One of the things they told me to do was to wear these weird clear plastic eye shields when I slept. They said that it was best so that nothing could push or touch the eye while I was asleep. During the first four days, it’s very important to take extra care of your eyes since they are healing from the surgery. Following doctor’s orders, Tamara helped me put the shields on and I laid down to take a nice long nap.
When I woke up, I felt a hell of a lot better. I put the black glasses on and pretty much wore them the entire time I was awake. I had to put drops in 4 times a day plus, the tear drops which had to go in once every hour as needed. My vision slowly got better during that day but I really noticed a huge improvement when I woke up the next morning, along with a badass bruise.
I had to go to the laser center the following morning for a day after checkup. It was necessary to see how my vision was at that point, along with how well the flap was healing. Everything was healing good and my vision was tested at 20/20 that morning. It seemed nuts to have 20/20 vision the following day. I did however have a nasty bruise above my right eye that was just barely out of sight. The doctor told me that it was normal for some people to get a bruise like that from the metal ring that held my eye open. She said it was harmless and would go away on it’s own in no time at all. I was pleased.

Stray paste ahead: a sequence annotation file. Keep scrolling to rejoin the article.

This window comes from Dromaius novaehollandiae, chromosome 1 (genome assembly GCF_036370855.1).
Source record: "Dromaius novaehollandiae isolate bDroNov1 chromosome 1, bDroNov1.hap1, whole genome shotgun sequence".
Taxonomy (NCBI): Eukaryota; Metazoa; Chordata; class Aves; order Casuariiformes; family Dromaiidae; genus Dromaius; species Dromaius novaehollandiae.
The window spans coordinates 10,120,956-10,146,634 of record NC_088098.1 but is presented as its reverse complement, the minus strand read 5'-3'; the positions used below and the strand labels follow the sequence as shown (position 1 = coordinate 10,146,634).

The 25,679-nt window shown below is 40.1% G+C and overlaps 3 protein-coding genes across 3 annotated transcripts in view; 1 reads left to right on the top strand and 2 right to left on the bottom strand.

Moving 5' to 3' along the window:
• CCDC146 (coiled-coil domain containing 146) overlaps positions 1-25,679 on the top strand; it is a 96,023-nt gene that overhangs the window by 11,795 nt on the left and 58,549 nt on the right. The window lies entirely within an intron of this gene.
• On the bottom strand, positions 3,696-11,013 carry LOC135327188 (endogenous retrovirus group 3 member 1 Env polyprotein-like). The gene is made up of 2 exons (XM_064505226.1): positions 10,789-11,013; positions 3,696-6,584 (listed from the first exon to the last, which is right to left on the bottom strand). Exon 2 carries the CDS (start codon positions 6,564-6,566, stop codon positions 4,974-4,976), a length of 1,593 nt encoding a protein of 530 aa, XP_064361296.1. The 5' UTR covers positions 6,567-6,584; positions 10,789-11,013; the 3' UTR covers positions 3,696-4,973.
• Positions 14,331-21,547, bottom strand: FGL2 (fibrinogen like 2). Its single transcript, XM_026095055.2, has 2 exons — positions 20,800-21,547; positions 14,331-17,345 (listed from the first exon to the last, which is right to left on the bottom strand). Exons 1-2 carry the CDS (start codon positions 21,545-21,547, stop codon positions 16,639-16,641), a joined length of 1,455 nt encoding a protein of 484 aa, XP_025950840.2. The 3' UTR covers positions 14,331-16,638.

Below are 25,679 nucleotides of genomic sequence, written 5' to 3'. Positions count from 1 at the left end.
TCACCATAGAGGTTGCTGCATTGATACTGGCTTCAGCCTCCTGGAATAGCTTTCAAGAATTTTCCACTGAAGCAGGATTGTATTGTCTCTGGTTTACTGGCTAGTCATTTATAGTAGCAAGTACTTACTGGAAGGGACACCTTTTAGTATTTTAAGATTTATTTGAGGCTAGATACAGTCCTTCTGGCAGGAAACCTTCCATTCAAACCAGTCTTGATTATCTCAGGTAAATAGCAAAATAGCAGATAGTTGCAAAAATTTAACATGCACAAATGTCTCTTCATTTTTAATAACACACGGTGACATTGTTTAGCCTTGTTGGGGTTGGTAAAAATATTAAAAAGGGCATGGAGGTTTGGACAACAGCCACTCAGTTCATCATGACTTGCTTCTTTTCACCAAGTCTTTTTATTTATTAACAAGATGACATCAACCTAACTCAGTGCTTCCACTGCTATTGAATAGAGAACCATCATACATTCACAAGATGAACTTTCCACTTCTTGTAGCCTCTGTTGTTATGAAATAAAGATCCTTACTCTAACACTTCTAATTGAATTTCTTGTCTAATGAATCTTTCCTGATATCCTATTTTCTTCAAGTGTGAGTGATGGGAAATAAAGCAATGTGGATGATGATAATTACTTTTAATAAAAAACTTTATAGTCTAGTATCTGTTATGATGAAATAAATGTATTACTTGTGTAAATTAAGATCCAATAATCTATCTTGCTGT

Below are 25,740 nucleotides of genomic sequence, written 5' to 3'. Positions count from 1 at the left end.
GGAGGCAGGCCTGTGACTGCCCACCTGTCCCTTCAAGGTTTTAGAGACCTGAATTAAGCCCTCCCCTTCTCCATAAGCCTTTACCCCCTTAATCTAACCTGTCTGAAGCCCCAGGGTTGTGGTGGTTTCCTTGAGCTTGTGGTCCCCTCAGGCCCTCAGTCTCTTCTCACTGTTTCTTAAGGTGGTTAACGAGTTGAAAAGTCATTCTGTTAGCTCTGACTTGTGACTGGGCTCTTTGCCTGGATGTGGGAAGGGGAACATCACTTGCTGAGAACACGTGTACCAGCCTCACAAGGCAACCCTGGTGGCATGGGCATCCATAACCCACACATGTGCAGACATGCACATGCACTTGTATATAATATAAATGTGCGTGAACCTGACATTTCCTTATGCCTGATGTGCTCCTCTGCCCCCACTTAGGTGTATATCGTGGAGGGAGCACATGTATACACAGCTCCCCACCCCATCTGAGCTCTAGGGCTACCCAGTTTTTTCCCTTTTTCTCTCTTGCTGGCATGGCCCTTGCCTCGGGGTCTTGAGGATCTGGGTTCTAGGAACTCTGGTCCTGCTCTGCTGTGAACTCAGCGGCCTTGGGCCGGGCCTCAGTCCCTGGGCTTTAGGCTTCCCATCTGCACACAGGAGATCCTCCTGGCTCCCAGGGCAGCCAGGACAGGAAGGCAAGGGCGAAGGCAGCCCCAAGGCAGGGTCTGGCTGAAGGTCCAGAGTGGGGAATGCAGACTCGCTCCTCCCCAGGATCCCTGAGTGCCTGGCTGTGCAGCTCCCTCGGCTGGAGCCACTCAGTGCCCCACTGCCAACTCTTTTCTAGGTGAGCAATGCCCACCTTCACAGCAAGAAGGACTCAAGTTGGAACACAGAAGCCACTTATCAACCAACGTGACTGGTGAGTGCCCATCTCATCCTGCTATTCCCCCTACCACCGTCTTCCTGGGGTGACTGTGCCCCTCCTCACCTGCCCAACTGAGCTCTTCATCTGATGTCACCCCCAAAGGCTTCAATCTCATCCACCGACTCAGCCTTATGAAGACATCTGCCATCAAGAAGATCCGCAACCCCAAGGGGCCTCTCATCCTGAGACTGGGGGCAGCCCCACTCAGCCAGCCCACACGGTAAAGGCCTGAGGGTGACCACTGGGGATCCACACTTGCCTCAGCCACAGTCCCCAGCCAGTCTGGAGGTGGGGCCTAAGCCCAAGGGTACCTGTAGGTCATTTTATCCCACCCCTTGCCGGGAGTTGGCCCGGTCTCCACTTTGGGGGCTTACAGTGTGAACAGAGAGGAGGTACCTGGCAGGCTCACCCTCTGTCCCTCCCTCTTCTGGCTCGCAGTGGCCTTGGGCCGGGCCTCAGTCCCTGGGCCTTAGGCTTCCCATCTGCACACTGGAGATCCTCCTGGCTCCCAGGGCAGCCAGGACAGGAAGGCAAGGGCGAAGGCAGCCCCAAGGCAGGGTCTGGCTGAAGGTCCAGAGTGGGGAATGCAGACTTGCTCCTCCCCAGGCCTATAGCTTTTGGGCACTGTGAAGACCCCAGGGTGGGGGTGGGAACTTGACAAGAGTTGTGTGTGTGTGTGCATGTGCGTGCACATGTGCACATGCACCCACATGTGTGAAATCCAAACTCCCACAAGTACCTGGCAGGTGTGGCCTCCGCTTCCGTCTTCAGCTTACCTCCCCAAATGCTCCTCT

I went a little nuts the next few days as I was not supposed to drive, read, watch TV, use a computer, or shower. What the hell else was I supposed to do?!?!?!? I managed to get through it, although I did cheat and use the computer a tad, and watched Survivor but I did ok.
I have since stopped wearing the black glasses and no longer have a need to wear the eye shields, or put drops in. My vision is awesome. I can see better than I ever did with glasses. There are some mild halos and glare from lights at night but I was told that was normal and it will pass on it’s own. The woman here at work said she noticed the same thing and it does slowly disappear. That’s not such a big deal to me but it will be nice when everything is normal. I was told it would take about 6 months to get back to normal completely.
I would totally recommend this procedure to anyone who has ever hated the idea of having glasses or having to wear contacts. The mild discomfort from the freezing and a bit of nerves is all I felt. It was totally painless and even in such a short time, I’m so happy with it. I know that people think of the cost of such an operation and freak but if you think about the amount of money people spend on glasses, contact lenses, solution, and extra eye appointments, it adds up fast. Believe me, it’s so worth it!